Wuhan, in the Hubei Province of China, was the starting point for what has become one of the deadliest epidemics in recent history. At the time of writing, there have been well over 100,000 cases and 4000 deaths from COVID-19, the illness caused by the latest strain of coronavirus. 

However, while China's strict measures have seen a reduction in new cases within the country, the virus has since spread to 115 countries and territories. One of the worst hit is Italy, which is in a state of nationwide lockdown after it recorded the most number of cases outside of China.

Cases are in the hundreds in the UK, with the number expected to rise sharply in the coming days and weeks. 

While the risk to public health is the most pressing issue, there has also been a profound impact on the tech industry. Many major companies either operate in or use parts from China, where there has been a huge slowdown in economic activity. The widespread travel restrictions that have implemented since makes transporting stock incredibly difficult, with many delayed launches expected. 

Many major companies are encouraging their employees to work from home in the worst affected areas. Here are how some of the key ways in which they are being impacted. 


CEO Tim Cook has offered the opportunity for Apple staff to work from home where appropriate. The company's HQ is in California, among the worst affected areas in recent days.

While Apple hasn't always been the most popular company in China, it still relies heavily on the country throughout the production process. As such, the huge slowdown in economic activity has put upcoming launches in peril.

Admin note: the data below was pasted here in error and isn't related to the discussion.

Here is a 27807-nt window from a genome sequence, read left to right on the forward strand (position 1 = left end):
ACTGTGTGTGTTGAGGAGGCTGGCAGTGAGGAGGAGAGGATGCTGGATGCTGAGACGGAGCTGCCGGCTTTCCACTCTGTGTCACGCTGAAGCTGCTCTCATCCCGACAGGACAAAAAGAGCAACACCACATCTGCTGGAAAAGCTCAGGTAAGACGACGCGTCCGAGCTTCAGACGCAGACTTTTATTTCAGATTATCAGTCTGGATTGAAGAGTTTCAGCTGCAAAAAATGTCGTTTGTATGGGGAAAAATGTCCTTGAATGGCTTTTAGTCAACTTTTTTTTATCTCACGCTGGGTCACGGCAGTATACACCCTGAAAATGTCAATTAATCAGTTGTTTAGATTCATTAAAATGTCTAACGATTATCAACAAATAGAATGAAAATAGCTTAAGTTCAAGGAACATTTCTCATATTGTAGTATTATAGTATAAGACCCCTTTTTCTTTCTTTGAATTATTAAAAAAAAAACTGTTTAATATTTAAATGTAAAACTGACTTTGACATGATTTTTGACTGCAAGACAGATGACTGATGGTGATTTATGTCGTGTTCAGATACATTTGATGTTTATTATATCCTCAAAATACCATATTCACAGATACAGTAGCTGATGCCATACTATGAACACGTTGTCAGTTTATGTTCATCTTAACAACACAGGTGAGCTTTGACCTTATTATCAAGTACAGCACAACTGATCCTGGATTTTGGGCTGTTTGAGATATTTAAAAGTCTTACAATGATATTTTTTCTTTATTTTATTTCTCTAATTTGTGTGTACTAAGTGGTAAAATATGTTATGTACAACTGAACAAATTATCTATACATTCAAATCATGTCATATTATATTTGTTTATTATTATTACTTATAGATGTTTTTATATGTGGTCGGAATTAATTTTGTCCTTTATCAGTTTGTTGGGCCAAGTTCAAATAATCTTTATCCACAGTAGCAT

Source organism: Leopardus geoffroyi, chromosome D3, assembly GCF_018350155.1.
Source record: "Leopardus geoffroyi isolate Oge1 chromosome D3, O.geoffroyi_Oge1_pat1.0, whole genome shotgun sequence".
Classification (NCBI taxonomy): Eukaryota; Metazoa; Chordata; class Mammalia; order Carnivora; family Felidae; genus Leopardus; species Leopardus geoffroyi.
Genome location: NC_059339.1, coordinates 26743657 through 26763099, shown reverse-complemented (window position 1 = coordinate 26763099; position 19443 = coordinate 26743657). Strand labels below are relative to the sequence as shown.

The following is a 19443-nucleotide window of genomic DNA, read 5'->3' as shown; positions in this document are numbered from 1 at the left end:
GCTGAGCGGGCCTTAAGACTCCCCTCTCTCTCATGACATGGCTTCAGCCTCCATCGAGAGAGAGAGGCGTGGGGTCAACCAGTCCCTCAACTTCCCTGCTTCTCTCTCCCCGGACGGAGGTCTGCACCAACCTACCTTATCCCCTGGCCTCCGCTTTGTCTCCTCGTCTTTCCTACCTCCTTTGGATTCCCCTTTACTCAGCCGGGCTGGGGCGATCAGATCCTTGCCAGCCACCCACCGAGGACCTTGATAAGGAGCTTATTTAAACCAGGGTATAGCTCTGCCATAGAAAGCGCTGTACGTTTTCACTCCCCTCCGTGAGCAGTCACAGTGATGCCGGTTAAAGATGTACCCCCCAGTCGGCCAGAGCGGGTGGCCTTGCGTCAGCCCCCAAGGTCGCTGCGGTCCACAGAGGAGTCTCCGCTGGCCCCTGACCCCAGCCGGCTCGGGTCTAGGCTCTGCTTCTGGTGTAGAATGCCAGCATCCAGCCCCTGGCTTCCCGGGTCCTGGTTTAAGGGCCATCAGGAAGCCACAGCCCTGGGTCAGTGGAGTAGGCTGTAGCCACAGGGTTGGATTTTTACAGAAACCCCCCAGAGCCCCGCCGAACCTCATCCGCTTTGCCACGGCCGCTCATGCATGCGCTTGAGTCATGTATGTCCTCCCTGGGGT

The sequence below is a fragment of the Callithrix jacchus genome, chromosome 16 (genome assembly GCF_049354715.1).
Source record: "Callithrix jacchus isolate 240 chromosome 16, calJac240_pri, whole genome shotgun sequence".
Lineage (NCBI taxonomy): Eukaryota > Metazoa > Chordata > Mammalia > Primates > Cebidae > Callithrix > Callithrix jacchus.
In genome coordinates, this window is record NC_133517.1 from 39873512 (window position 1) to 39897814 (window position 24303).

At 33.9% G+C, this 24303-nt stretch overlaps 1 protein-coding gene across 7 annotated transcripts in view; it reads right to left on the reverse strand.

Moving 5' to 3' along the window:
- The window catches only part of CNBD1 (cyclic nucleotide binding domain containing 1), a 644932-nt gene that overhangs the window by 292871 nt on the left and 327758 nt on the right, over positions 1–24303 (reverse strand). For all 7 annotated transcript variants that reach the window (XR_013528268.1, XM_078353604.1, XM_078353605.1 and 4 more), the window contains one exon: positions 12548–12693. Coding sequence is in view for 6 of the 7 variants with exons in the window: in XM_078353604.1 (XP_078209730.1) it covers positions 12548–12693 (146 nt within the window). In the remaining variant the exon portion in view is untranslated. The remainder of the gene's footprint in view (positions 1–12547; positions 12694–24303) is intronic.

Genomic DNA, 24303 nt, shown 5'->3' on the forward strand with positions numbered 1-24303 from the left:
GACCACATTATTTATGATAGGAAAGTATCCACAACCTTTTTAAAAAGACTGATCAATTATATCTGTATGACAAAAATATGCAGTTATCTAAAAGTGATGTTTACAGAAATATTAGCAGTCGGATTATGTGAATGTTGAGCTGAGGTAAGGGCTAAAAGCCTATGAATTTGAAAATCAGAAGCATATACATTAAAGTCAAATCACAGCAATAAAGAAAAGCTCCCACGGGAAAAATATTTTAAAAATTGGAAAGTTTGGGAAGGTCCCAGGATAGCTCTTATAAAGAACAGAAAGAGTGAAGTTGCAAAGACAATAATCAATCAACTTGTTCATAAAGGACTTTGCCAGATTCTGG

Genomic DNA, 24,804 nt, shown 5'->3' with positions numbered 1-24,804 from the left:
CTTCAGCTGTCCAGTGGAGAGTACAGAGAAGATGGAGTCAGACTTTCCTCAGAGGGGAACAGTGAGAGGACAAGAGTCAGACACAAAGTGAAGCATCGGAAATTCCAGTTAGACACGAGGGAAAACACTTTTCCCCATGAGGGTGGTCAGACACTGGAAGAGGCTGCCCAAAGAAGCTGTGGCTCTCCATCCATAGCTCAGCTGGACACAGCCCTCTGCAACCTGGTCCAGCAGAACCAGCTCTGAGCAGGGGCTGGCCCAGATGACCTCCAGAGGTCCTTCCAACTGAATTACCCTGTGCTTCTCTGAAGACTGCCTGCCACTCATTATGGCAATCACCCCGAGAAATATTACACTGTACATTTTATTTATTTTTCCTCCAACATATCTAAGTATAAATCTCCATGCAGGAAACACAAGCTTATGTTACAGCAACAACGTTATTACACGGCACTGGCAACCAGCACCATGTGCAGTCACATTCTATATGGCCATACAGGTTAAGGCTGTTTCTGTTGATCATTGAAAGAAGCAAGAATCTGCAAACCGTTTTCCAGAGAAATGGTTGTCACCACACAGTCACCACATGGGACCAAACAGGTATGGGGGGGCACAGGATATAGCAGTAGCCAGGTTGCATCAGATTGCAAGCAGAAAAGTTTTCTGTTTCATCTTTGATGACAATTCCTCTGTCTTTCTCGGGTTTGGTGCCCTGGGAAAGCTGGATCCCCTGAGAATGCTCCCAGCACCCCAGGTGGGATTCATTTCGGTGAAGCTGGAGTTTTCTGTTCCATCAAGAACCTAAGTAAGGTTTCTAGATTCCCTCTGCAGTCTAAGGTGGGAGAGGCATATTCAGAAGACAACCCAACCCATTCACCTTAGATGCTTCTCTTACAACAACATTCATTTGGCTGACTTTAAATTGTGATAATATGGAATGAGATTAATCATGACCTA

Rumours had suggested that Apple would be holding an event in March to unveil the iPhone SE 2 (and potentially regular iPad), but that will now not be happening. There is a mandatory order from Apple's local body banning public gatherings of 1000 or more people, a threshold which would of course be passed at an Apple event. 

While it's unlikely that Apple's flagship September event will be cancelled anytime soon, the iPhone 12 could still see its chances of success hit by the virus.


Samsung was able to launch the Galaxy S20 and Galaxy Z Flip before the coronavirus took hold across the world, so it has a key advantage in the market. 

However, with the S20 models being released in March, disruption to Samsung's supply chain in its native South Korea could see reduced stock.  

The regular August launch of the Note series could be affected if the coronavirus persists for a number of months. 


Microsoft released an official statement on its site at the end of February, warning that there has been supply chain issues. In particular Windows OEM and Surface products have been seriously impacted. 

At the time of writing, two of its employees have contracted coronavirus and it has encouraged employees to work from home where possible in the worst affected areas. 


In the wake of the outbreak's growing impact in North America, Google has advised that all its employees on the continent work from home. 

The company's I/O developer conference, due to be held in May, has been cancelled as a physical event. 

As the company behind the world's most popular search engine, Google is working with the World Health Organization and the NHS in the UK to tackle the spread of fake news about the virus. It is also banning all adverts for medical face masks.